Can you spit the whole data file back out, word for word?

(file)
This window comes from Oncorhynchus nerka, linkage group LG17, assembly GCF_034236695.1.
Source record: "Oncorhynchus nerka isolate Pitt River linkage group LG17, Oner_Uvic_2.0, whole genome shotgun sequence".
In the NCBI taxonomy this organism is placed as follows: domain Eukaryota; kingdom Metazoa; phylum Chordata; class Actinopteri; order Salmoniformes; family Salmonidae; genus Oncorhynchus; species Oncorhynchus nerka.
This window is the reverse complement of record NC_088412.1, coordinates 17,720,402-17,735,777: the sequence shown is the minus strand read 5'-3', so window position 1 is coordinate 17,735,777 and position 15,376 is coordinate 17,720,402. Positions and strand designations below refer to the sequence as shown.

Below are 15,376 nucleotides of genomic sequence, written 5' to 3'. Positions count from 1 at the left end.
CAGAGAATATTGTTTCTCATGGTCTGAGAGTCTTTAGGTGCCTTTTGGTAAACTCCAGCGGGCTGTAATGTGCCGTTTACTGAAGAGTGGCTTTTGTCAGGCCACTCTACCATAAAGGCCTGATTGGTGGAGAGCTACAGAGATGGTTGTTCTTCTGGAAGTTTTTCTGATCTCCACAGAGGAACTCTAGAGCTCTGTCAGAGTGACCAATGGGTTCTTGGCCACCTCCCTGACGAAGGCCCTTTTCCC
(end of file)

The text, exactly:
This window comes from Oncorhynchus nerka, linkage group LG17, assembly GCF_034236695.1.
Source record: "Oncorhynchus nerka isolate Pitt River linkage group LG17, Oner_Uvic_2.0, whole genome shotgun sequence".
In the NCBI taxonomy this organism is placed as follows: domain Eukaryota; kingdom Metazoa; phylum Chordata; class Actinopteri; order Salmoniformes; family Salmonidae; genus Oncorhynchus; species Oncorhynchus nerka.
This window is the reverse complement of record NC_088412.1, coordinates 17,720,402-17,735,777: the sequence shown is the minus strand read 5'-3', so window position 1 is coordinate 17,735,777 and position 15,376 is coordinate 17,720,402. Positions and strand designations below refer to the sequence as shown.

Below are 15,376 nucleotides of genomic sequence, written 5' to 3'. Positions count from 1 at the left end.
CAGAGAATATTGTTTCTCATGGTCTGAGAGTCTTTAGGTGCCTTTTGGTAAACTCCAGCGGGCTGTAATGTGCCGTTTACTGAAGAGTGGCTTTTGTCAGGCCACTCTACCATAAAGGCCTGATTGGTGGAGAGCTACAGAGATGGTTGTTCTTCTGGAAGTTTTTCTGATCTCCACAGAGGAACTCTAGAGCTCTGTCAGAGTGACCAATGGGTTCTTGGCCACCTCCCTGACGAAGGCCCTTTTCCC